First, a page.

In this study, the effects of hole diameter on the tensile shear load bearing capacity of the plug-welded dissimilar metals joint are shown graphically in Figure 5. It is found that tensile shear load bearing capacity of welded materials increased with increasing hole diameter.
Figure 5

Tensile shear and tensile peel load bearing capacity of welded materials.

The enhancement in tensile shearing load bearing capacity of weldment with increasing hole diameter was primarily attributed to the enlargement of penetration size including the depth and diameter of penetration. Plug-welded material with a hole diameter of 7 mm had low tensile shear strength bearing capacity due to low penetration size. It had a penetration diameter of 4.8 mm and a penetration depth of 0.7 mm (Figure 6A) which led it failed in interfacial fracture mode (IF) as shown in Figure 7A. Tensile shear load bearing capacity would increase if the hole diameter was increased to 8 mm due to increasing penetration diameter to 6.8 mm and penetration depth to 1.3 mm as seen in Figure 6B. It caused the tearing failure mode (TF) as illustrated in Figure 7B. Therefore, because the tearing failure mode was guaranteed, hole diameter of 8 mm was designated as the critical hole diameter which ensured the reliability of plug-welded dissimilar metal between 3-mm-thick carbon steel and stainless steel with a thickness of 1 mm. According to AWS's recommendation, the minimum hole diameter required to ensure reliability of plug-welded materials based on the thinnest joined materials of 1 mm is 9 mm, while based on the average joined material thickness of 2 mm is 10 mm. However, as can be seen from Figure 5, even plug-welded material with 8 mm hole diameter in this study failed in the tearing mode.
Figure 6

The macrostructure of plug weld with hole diameter. (A) 7 mm and (B) 8 mm.

Figure 7

The fracture mode of tensile shear test samples. (A) 7 mm, and (B) 8 mm.

Based on the result of the tensile shear test which determined the specimen with a hole diameter of 8 mm which was the optimum plug-welded joint, fatigue and corrosion fatigue tests were performed on these specimens. The S-N curves, the results of corrosion fatigue and fatigue tests of the plug-welded joints are presented in Figure 8. All data points belong to a mean value of three tests. As shown in Figure 8, while the load range decreases, the fatigue life of the specimen increases as expected. The fatigue specimens in air condition exhibited higher fatigue strength than those in corrosive condition, especially at low stress. There was no inclination going to a specific endurance limit for fatigue in air and corrosion fatigue. The fatigue class (FAT) which was identified by the characteristic fatigue strength of the detail at two million cycles (Hobbacher 2003) for fatigue in air was 2 kN, whereas corrosion fatigue samples at this load fail at about 1,000,000 cycles. It shows that sea water environment decreases remarkably the fatigue strength of the plug-welded dissimilar metals between carbon steel and austenitic stainless steels.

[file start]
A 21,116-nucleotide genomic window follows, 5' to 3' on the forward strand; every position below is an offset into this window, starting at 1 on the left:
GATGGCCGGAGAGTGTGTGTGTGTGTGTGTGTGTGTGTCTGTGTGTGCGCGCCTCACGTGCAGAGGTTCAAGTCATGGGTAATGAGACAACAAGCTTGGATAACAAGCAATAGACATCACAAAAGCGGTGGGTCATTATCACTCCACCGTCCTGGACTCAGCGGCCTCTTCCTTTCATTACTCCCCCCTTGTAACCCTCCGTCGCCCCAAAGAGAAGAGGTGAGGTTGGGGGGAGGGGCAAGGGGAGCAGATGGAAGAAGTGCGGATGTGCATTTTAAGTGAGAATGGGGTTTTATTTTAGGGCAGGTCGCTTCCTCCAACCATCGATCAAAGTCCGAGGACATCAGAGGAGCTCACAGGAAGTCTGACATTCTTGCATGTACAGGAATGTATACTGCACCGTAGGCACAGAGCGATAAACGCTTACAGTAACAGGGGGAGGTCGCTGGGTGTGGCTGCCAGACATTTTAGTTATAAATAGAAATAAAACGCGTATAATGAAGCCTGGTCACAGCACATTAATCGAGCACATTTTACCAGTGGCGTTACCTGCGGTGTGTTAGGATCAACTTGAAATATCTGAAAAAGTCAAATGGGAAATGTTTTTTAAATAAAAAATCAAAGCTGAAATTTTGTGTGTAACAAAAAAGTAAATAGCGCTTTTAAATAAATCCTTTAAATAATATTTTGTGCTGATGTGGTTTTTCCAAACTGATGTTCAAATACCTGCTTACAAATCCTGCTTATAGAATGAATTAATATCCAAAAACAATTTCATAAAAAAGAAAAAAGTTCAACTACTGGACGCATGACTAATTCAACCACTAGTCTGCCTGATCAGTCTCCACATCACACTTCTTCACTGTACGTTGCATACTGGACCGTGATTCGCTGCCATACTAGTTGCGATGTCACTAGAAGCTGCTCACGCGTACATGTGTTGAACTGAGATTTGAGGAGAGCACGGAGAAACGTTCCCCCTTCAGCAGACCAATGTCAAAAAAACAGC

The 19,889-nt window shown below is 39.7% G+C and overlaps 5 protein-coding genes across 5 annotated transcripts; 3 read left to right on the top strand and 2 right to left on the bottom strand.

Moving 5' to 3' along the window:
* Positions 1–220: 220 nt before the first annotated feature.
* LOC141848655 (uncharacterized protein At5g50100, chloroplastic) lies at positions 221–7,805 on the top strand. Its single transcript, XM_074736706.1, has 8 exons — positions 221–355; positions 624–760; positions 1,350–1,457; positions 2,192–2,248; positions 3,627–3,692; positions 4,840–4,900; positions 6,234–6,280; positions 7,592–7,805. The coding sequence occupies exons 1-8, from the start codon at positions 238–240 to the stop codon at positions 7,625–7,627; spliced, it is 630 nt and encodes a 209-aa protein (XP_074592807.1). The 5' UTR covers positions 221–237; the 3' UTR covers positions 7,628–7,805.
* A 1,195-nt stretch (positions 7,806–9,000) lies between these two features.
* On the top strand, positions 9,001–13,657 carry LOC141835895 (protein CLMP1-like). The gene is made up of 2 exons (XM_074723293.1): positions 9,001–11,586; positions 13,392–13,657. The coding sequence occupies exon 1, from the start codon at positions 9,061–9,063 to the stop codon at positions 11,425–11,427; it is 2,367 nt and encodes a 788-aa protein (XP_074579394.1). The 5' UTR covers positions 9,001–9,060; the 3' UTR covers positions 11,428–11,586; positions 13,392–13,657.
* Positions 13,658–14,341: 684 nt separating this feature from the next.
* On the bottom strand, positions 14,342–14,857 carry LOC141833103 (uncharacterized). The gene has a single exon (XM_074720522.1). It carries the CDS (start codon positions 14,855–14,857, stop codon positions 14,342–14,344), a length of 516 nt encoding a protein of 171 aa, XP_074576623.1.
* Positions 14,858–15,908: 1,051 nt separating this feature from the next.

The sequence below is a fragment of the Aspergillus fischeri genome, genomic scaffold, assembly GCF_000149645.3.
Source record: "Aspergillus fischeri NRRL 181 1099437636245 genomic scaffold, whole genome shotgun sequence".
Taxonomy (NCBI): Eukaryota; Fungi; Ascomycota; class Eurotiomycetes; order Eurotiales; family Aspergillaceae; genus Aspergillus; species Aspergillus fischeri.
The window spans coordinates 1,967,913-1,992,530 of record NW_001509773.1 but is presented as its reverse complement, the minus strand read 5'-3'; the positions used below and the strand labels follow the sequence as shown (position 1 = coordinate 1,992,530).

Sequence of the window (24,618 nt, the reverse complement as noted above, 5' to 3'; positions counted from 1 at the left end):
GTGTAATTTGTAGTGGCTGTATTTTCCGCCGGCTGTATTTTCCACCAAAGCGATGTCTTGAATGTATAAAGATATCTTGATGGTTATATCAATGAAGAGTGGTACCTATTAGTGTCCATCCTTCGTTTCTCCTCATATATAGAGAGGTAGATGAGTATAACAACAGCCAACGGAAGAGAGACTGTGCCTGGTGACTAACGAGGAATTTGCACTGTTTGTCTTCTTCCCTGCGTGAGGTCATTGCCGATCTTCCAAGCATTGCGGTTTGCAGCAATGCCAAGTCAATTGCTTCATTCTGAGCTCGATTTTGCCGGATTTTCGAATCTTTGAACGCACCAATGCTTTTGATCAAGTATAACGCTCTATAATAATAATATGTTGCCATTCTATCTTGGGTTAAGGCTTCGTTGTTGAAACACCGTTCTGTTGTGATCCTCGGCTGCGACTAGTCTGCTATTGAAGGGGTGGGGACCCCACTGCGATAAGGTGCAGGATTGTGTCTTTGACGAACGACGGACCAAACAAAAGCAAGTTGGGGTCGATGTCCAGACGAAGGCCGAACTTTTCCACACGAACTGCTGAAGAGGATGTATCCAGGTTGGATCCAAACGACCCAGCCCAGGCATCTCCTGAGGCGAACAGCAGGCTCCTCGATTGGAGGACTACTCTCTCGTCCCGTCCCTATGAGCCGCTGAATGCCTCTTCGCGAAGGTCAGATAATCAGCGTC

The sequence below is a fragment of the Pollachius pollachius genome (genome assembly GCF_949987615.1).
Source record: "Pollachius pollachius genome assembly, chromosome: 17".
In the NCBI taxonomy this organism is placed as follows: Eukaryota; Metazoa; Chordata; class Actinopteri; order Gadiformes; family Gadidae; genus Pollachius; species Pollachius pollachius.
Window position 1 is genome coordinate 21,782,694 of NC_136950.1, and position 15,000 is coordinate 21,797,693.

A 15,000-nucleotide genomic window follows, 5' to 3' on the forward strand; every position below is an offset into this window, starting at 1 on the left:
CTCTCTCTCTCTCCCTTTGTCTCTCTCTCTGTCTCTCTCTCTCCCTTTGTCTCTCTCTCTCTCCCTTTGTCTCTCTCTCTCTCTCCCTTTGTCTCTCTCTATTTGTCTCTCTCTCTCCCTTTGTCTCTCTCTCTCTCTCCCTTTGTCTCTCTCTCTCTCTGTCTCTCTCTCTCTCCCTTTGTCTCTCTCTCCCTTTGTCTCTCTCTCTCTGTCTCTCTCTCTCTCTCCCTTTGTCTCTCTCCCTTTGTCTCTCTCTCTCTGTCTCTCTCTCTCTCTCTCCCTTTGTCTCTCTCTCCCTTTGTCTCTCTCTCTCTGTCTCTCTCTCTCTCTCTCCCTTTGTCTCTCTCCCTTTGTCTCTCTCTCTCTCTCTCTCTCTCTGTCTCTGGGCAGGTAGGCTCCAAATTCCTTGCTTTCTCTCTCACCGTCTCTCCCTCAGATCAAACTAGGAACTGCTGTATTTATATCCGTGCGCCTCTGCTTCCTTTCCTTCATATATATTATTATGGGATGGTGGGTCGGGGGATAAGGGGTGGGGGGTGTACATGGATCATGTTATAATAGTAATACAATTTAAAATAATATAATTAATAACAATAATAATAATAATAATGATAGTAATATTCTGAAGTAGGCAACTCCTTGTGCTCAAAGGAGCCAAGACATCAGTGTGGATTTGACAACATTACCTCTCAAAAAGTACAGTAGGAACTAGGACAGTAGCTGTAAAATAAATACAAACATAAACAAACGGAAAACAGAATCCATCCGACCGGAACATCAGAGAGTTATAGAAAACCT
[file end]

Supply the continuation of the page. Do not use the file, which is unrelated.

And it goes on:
Figure 8

Comparison of corrosion fatigue and fatigue test results.

Failures of fatigue in air and corrosion fatigue of plug-welded specimens are in the form of tearing fracture mode as seen in Figure 9. The fatigue cracks started in the weld metal adjacent to the penetration area. After initiation, the crack propagation occurred through the thickness of the thinner sheets and continued propagating through the width of the thin sheet. Finally, this mechanism led to the tearing fracture mode as seen in Figure 9B. This phenomenon is different from fatigue behavior of spot-welded equal sheet thicknesses which were observed by Vural et al. (2006), Alenius et al. (2006), and Jamasri et al. (2011). They found that the spot-welded dissimilar metal fatigue failures were the interfacial or pullout fracture.
Figure 9